GT-Rs of TX2K12: AMS Performance

People notice when you become an industry leader and innovator for the Mitsubishi Evo platform. How do you make them aware of your advancements in the GT-R R35 platform? You can do what Automotorsports, Inc. (AMS Performance) did and start claiming world records, but do not let their newly acquired world-renowned GT-R reputation fool you. Their love for the game started way back in the early 2000s with the 4G63 DSM platforms. AMS Performance has been setting the standard ever since with their reliable research, design, and test-oriented product fabrication model.

This mentality is exactly what has propelled their advancements in the DSM, EVO, and now the GT-R R35 worlds. By executing their model through iterations of R&D, they have been able to fine-tune their methods and knowledge in the performance industry.

In late 2009, AMS Performance set a new goal for themselves: to significantly advance the performance possibilities of the R35 platform. From that goal, the Alpha packages were created with a specific objective in mind. As records were set and demand increased, they focused on the need for a package that would really push the limit. Thus, the Alpha 12 was born.

At the heart of the Alpha 12 is the AMS Performance spec “Alpha 4.0L Race Engine.” Working hand in hand with JE Pistons and Manley Performance, they helped design the pistons and connecting rods that would meet the demands of their GT-R engine program. Then they set their sights on boring and wet-sleeve-reinforcing the block to consistently withstand more than 1,000ft-lbs of torque. The bored & stroked combination resulted in a .2L increase over the stock 3.8L configuration for the VR38 race engine, complete with a set of CNC-machined and ported cylinder heads with an AMS Performance upgraded valvetrain.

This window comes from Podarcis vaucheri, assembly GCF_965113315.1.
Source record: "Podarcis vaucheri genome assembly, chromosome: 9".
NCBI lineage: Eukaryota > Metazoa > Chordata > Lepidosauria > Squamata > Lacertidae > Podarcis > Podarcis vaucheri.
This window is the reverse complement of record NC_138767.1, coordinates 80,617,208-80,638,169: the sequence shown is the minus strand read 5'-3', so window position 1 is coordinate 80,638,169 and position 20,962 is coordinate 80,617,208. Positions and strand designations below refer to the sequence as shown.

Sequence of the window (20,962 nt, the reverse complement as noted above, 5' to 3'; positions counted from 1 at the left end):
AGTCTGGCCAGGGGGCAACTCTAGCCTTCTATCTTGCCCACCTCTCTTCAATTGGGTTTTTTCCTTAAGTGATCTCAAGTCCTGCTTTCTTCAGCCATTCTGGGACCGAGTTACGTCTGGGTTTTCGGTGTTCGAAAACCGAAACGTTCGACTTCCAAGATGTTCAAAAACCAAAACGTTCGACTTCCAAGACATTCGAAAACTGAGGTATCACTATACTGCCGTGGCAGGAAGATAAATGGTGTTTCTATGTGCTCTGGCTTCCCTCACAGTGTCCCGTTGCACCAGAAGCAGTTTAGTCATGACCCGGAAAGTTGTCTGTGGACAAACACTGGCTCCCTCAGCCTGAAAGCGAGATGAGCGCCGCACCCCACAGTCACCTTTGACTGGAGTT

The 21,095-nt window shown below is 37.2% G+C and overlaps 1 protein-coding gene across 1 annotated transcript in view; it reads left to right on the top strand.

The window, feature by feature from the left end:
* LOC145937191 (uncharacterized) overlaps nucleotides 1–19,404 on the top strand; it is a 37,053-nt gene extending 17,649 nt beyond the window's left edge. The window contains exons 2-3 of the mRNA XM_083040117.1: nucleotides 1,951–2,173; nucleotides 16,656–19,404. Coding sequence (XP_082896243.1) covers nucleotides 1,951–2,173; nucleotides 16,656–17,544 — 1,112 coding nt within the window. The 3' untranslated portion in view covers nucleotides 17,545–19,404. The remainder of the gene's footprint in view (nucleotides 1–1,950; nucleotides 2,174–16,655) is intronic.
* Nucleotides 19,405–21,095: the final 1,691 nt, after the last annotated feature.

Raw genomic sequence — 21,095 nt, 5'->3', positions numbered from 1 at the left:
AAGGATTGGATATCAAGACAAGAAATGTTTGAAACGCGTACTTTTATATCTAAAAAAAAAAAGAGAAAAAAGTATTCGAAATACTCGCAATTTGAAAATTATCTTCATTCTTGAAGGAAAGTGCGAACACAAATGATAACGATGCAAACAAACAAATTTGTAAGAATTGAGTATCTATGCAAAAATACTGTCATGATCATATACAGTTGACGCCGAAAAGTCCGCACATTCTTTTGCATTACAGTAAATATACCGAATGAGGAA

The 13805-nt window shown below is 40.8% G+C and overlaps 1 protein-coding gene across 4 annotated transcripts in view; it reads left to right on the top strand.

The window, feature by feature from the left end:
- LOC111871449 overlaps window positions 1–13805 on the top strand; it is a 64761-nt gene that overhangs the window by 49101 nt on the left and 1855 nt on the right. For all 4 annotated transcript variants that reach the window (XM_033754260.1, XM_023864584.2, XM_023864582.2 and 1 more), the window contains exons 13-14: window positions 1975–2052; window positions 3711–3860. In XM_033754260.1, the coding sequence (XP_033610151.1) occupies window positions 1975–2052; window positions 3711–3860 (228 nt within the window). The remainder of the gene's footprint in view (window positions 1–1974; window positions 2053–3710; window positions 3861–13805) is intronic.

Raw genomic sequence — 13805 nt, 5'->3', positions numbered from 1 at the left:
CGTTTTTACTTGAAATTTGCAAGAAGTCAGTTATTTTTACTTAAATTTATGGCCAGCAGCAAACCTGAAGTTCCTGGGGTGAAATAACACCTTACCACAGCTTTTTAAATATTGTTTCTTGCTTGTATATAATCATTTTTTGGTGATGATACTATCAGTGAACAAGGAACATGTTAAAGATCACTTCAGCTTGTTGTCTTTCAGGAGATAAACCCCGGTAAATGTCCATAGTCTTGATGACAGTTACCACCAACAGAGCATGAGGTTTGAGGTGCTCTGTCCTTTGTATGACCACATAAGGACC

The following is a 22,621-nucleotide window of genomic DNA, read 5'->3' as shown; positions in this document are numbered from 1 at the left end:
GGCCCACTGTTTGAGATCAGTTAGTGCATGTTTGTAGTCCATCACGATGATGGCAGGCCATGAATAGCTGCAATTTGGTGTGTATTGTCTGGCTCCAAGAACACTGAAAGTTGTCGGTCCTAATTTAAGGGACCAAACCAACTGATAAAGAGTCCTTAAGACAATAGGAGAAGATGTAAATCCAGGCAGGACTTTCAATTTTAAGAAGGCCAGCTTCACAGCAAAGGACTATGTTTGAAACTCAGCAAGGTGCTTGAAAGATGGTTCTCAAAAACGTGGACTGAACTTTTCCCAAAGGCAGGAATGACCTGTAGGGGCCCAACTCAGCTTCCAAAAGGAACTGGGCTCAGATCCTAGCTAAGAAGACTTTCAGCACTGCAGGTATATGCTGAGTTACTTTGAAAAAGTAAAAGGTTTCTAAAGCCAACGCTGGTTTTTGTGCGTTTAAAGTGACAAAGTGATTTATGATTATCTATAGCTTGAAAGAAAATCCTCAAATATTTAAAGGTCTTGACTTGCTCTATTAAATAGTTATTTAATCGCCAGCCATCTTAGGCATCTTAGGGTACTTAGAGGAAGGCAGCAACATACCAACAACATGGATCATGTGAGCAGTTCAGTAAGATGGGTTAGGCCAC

With the Alpha Race Engine dialed in, it became necessary to further upgrade the remaining components of the drivetrain. The inherent issues with the R35 stock transmission led to the pairing of the Alpha Race Engine to a newly designed and fabricated Alpha 12 Shepherd Transmission.

With a large margin of safety built into their design, the Alpha Race Engine and Alpha 12 transmission were able to easily handle the topped-out 1,500 bhp that the overall Alpha 12 package could throw at it—the extent of the power capabilities had yet to be discovered. As all performance-oriented hobbyists could agree, that limit must be pushed. Unfortunately, the end of the 2011 season was fast approaching, and the test tracks near AMS Performance’s Chicago-based facility were closing. The limits of the Alpha engine and supporting components would have to wait to be pushed until the TX2K12 event the following March.

NEXT: The Alpha Omega was Born


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